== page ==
In my data science textbook, it says that the variance of a variable $Y$ can be written as:

$v_y = \frac{1}{n-1} \sum_{k=1}^{n} y_k^{T} y_k$,

I have never seen variance defined like this before. Could someone provide some insights into this definition (i.e., why it is valid to define variance like this?)

  • $\begingroup$ it's the same as the usual formula but it assumes that the mean of $y_{k} = 0$. $\endgroup$ – mlofton Dec 29 '18 at 4:31
  • 3
    $\begingroup$ This is the formula for sample covariance $\endgroup$ – Francis Dec 29 '18 at 8:57

I think, a couple of things should be noted here:

1) This equation resembles $E[X^2]$, and it resembles the variance only if $E[X]$ is zero, since $var(X)=E[X^2]-E[X]^2$.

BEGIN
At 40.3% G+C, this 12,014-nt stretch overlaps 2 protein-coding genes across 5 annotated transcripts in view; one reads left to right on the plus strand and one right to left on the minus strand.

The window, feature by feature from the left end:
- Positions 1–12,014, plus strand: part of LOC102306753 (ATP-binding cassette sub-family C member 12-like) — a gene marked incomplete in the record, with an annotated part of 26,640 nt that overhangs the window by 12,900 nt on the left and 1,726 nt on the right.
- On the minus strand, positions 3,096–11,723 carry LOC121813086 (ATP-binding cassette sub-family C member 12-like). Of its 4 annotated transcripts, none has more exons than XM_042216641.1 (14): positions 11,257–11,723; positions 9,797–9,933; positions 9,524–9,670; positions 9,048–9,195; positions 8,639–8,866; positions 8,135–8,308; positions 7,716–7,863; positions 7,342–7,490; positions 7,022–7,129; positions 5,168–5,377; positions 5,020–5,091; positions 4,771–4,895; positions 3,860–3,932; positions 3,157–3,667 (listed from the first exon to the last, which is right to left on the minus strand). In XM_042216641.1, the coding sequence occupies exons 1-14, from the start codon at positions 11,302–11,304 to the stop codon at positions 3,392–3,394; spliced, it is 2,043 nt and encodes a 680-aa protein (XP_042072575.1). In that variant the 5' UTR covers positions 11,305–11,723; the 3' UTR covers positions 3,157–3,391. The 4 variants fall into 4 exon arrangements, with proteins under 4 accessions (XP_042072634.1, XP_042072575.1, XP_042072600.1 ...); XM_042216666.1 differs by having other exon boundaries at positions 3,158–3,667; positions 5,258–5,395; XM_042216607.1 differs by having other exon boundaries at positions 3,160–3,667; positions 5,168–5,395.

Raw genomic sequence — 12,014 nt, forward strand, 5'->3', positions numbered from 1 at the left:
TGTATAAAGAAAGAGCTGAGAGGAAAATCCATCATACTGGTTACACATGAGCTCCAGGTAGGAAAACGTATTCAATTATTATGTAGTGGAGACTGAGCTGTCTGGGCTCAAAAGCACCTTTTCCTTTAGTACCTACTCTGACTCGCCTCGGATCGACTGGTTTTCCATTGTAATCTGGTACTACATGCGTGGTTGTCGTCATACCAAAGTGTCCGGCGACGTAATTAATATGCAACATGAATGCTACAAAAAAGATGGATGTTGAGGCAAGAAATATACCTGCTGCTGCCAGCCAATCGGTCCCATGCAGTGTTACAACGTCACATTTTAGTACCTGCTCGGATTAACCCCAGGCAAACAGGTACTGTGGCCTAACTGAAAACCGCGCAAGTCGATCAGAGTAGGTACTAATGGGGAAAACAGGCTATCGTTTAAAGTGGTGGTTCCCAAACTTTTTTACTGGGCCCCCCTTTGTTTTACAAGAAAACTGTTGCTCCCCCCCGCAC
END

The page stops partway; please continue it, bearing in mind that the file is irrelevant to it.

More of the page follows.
2) It assumes that the $y_k$'s are row vectors. So, $y_k^Ty_k$ will a matrix of $d\times d$, where $d$ is the dimension of each sample. So, we're averaging $d \times d $ matrices here, as in @Francis's sample covariance link (which assumes $y_k$'s as column vectors).

3) What you get out of this equation is a covariance matrix estimate, with entries $C_{rm}=cov(y^{r}, y^{m})$, where $y^{i}$ represents the $i$-th element of a random vector $y$.

4) $\frac{1}{n-1}$, instead of $\frac{1}{n}$ comes from unbiased estimation of sample covariance.


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